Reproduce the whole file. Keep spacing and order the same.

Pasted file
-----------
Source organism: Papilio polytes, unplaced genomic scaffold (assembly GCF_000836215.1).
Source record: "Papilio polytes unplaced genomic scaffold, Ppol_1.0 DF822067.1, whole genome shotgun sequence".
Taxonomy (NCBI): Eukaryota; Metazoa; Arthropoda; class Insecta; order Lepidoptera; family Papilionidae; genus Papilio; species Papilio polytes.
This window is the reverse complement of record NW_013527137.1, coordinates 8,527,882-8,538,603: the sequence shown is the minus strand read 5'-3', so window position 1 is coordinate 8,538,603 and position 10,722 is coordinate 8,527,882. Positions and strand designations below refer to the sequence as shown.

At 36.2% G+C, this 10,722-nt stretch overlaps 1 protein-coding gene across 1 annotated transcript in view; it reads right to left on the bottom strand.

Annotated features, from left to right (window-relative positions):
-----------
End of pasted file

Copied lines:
Source organism: Papilio polytes, unplaced genomic scaffold (assembly GCF_000836215.1).
Source record: "Papilio polytes unplaced genomic scaffold, Ppol_1.0 DF822067.1, whole genome shotgun sequence".
Taxonomy (NCBI): Eukaryota; Metazoa; Arthropoda; class Insecta; order Lepidoptera; family Papilionidae; genus Papilio; species Papilio polytes.
This window is the reverse complement of record NW_013527137.1, coordinates 8,527,882-8,538,603: the sequence shown is the minus strand read 5'-3', so window position 1 is coordinate 8,538,603 and position 10,722 is coordinate 8,527,882. Positions and strand designations below refer to the sequence as shown.

At 36.2% G+C, this 10,722-nt stretch overlaps 1 protein-coding gene across 1 annotated transcript in view; it reads right to left on the bottom strand.

Annotated features, from left to right (window-relative positions):